I howl in pain rather regularly about the demise of rock on the radio (and thus my exposure to new stuff, leading to the downward spiral - no NIN pun intended).
But, even the New York Times has noticed. (Registration required, so see excerpts below.)
"Fade-Out: New Rock Is Passe on Radio"
April 28, 2005, NYT
By Jeff Leeds
Major radio companies are abandoning rock music so quickly lately that sometimes their own employees don't know it.
In the last four months, radio executives have switched the formats of four modern-rock, or alternative, stations in big media markets, including WHFS in Washington-Baltimore area, WPLY in Philadelphia and the year-old KRQI in Seattle. Earlier this month WXRK in New York discarded most newer songs in favor of a playlist laden with rock stars from the 80's and 90's.
Music executives say the lack of true stars today is partly the reason. Since rap-rock acts like Kid Rock and Limp Bizkit retreated from the scene, none of the heralded bands from recent rock movements, be it garage-rock (the Strokes, the Vines) or emo (Dashboard Confessional, Thursday), connected with radio listeners or CD buyers the way their predecessors did. [Yahmdallah comment: Because most of them suck as they are the kind of bands rock critics listen to, but not fans. Which just proves one of my saws, rock critics killed the radio star.]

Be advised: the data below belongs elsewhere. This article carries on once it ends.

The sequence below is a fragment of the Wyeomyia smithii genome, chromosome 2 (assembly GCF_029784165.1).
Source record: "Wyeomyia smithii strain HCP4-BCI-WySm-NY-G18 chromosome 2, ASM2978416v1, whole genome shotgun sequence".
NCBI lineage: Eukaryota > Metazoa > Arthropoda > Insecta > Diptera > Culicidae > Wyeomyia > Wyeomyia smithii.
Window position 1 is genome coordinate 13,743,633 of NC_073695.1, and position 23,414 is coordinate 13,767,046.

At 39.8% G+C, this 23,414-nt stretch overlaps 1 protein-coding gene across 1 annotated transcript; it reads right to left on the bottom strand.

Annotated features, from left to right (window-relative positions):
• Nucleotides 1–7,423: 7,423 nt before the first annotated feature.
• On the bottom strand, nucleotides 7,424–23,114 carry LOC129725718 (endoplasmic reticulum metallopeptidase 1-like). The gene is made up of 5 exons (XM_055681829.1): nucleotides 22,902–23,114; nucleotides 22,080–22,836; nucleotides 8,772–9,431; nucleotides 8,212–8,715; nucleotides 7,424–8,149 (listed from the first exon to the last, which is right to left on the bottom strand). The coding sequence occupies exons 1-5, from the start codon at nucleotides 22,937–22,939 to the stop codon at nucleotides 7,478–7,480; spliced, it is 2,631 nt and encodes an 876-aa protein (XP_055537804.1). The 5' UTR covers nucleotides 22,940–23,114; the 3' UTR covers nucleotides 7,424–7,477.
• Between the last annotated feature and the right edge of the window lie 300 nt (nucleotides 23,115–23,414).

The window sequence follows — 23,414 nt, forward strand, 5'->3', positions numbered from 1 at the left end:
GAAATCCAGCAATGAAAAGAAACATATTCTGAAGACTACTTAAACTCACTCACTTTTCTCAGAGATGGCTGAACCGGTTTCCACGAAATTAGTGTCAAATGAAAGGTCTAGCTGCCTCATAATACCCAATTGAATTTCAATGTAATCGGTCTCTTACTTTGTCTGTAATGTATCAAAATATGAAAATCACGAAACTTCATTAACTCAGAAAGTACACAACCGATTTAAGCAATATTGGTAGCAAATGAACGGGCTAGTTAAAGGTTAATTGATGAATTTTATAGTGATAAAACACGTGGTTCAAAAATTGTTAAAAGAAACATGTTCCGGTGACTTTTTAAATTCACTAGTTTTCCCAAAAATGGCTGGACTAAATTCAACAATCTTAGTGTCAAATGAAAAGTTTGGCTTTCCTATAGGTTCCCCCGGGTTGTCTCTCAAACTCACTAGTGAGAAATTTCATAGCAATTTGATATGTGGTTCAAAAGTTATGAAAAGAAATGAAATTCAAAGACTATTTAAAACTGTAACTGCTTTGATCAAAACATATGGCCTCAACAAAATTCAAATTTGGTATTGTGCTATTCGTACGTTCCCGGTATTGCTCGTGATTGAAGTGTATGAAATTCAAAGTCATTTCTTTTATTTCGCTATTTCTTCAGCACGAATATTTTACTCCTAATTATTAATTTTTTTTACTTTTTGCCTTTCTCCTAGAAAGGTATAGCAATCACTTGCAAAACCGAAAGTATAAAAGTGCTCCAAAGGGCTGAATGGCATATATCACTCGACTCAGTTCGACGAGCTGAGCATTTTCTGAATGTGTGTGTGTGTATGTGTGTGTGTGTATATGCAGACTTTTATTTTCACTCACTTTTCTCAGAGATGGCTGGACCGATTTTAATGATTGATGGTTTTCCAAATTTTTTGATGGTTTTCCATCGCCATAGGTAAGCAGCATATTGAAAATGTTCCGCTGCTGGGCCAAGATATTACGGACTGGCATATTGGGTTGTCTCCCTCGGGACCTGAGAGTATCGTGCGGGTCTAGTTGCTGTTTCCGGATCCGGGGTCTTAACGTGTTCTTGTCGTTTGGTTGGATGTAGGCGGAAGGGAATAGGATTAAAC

Ratings for rock radio stations have been languishing for years. The share of the 18-to-34 age group that is tuning in to alternative stations has shrunk by more than 20 percent in the last five years, according to Arbitron, while stations playing rap and R&B or Spanish-language formats have enjoyed an expanding audience.
As a result, many rock programmers aren't sure what to play.
"The format in the last couple of years has gone through an identity crisis," said Kevin Weatherly, program director of KROQ, a closely watched alternative powerhouse in Los Angeles. "You have stations that are too cool, that move too quickly and are only playing the coolest music, which doesn't at the end of the day attract enough of the audience. Or you have the other extreme, dumb rock, red-state rock that the cool kids just flat out aren't into." [Yahmdallah comment: So mix it up like you used to, shitheads!]
"The people that are leading-edge technology consumers are not being embraced by terrestrial radio," said Jim McGuinn, who was program director of WPLY in Philadelphia, known as Y100, before its corporate parent, Radio One, flipped the station to rap and R&B in February. "The outsider image disappeared," Mr. McGuinn said.
Mr. McGuinn and a handful of other former WPLY employees have started an Internet radio station, y100rocks.com, to play music they say the terrestrial version had been missing, including songs by Interpol, Moby and Queens of the Stone Age. [Yahmdallah comment: Listened to the y100rocks web broadcast, and it's pretty good!]
But for now, Philadelphia has no terrestrial alternative-rock station. [Yahmdallah comment: I tried not to weep openly when I read that sentence.]
Some analysts fear that, when radio stations switch from alternative rock to programming aimed at older listeners, they may be making a sacrifice. "Radio has ceded the younger demographic to other media," said Fred Jacobs, president of Jacobs Media, a radio consulting company in Southfield, Mich., specializing in rock. "I just don't know how we're going to get back people who didn't get into the radio habit in their teens," he said, adding, "It really becomes problematic down the road."